iii. Second Day—Beyond the Fields
They marched past the temples, stopped for bread;
they marched past the fields, made their camp—
the heroes crossed the splendid lands in a day!
Yet every step brought troubling premonitions.
Enkidu chafed at the odd and hostile silence.
“Heaven does not bless our path,” he whispered.
As he spoke, the friends reached a ruin mound.
The sun went down; they stopped, dug a well,
spilled out cold water to ease heaven’s thirst.
The king offered finest flour to quiet the ghosts:
“Draw down a dream, true sign of Utu’s favor.”
The wind blew hard, brought swollen clouds.
They climbed the mound and ate their meal.
Enkidu put up a shelter of the dreaming god;
he guided Gilgamesh in, fastened the door sheet.
Inside, he traced a circle with consecrated flour,
helped the king find room in its sheltering arc.
He sat down in front of the door, fell asleep.
Gilgamesh lay chin on knee, closed his eyes;
confusion rolled over his senses, mastered him,
misled his steps, tricked and twisted his thoughts.
He steadied himself among the rushing images,
pushed forward, strong, but discovered nothing.
In the hours of reckoning, his search was ended.
He sat up, dazed, shared his sleep-voyage:
“I’m weak, almost faint—my head is spinning.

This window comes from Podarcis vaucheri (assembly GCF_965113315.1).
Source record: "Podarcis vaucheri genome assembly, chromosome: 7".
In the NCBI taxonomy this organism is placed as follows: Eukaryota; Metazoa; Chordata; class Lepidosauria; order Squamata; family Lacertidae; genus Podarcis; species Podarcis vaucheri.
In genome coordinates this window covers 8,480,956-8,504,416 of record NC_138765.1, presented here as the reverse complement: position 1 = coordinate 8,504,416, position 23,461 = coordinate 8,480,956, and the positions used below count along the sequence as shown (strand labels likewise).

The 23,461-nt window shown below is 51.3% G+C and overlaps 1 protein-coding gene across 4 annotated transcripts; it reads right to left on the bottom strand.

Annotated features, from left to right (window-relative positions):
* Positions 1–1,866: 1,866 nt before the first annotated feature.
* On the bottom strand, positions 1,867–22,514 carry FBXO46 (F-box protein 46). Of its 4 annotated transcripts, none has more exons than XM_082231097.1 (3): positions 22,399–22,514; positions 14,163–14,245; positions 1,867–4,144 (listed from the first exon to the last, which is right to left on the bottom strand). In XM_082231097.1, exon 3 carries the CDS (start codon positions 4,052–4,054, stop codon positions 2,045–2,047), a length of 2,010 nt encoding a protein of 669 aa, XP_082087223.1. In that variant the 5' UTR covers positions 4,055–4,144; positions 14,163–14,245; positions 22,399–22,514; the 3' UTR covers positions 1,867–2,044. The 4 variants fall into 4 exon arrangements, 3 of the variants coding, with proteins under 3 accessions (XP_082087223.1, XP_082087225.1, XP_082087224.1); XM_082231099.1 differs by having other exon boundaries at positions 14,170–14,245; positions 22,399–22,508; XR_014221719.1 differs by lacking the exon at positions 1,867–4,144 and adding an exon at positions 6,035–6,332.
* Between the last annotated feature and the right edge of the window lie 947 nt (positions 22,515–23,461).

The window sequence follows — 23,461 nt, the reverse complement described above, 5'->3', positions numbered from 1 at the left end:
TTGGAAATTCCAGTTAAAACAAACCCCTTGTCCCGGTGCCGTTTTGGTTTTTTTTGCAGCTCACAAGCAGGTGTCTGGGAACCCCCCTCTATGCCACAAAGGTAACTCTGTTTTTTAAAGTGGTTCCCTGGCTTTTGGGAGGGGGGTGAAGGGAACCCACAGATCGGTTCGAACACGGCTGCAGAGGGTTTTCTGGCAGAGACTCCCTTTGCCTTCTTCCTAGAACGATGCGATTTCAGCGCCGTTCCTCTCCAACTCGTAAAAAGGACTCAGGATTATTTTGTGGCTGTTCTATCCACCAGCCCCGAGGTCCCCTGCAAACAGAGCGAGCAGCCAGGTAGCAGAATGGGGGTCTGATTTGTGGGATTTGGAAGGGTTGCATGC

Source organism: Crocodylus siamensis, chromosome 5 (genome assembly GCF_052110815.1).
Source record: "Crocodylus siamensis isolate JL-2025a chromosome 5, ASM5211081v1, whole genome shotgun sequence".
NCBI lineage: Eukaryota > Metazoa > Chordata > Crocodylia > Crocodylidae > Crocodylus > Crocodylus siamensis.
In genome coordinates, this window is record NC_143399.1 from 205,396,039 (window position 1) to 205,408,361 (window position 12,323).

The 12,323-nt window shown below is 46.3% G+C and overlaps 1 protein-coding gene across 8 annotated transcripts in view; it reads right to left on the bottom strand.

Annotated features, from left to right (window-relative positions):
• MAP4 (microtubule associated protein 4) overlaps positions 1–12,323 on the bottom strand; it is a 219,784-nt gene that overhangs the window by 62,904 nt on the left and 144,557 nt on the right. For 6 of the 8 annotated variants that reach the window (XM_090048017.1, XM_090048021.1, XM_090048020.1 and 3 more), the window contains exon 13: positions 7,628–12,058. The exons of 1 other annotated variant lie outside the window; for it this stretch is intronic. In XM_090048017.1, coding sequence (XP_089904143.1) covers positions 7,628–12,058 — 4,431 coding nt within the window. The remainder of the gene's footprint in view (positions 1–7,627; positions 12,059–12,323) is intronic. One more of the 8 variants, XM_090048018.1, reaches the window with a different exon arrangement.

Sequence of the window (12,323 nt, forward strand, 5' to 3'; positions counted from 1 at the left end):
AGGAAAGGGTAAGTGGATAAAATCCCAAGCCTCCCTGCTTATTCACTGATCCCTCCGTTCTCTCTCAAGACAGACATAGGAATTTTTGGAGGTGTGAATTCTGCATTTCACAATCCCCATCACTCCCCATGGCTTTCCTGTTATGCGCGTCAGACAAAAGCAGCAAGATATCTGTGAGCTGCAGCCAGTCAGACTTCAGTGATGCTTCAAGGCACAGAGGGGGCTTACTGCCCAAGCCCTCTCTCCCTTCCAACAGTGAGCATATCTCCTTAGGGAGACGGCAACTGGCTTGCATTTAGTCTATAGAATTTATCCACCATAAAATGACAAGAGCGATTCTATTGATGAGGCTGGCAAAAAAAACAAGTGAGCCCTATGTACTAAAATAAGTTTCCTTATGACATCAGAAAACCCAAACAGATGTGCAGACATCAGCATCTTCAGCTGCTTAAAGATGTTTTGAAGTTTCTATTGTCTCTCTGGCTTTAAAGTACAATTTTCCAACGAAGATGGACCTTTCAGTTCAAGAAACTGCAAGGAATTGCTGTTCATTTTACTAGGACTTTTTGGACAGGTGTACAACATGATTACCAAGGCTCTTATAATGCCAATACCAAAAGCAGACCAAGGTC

Was it a demon passing through our spells?
Wait—I’m better now; my thought is clear.
I remember trailing mist, a rubble-strewn field.
Ah—my second dream—worse than before!
“In a deep valley we hurried towards a house.
The ground rumbled, shook, knocked us down.
Boulders, debris—a wall of earth!—rushed by,
swept us away, dirt in our mouth and throat.
I struggled to hold onto your arm, your hand,
but the avalanche carried me far from you.”
Enkidu, unsettled by these words, interpreted:
“Take courage! We will overthrow Huwawa.
He is the mountain, trying to escape his death;
he has fallen down in terror at your strength.
We will rout the monster, cut down the trees!
The morning sun will send a lucky sign.”
(from Gilgamesh: The Ancient Epic, Tablets 1-4)
copyright © 2013, Eric Quinn
Photo: “Clouds – White Pass, Kings River Canyon (Proposed as a national park),” California, 1936. Ansel Adams. National Archives and Records Administration. WikiCmns. Public Domain.
You never know. RT had just about given up on finding any new Dragons of Grammar when out of the blue he found a trove of dragon eggs!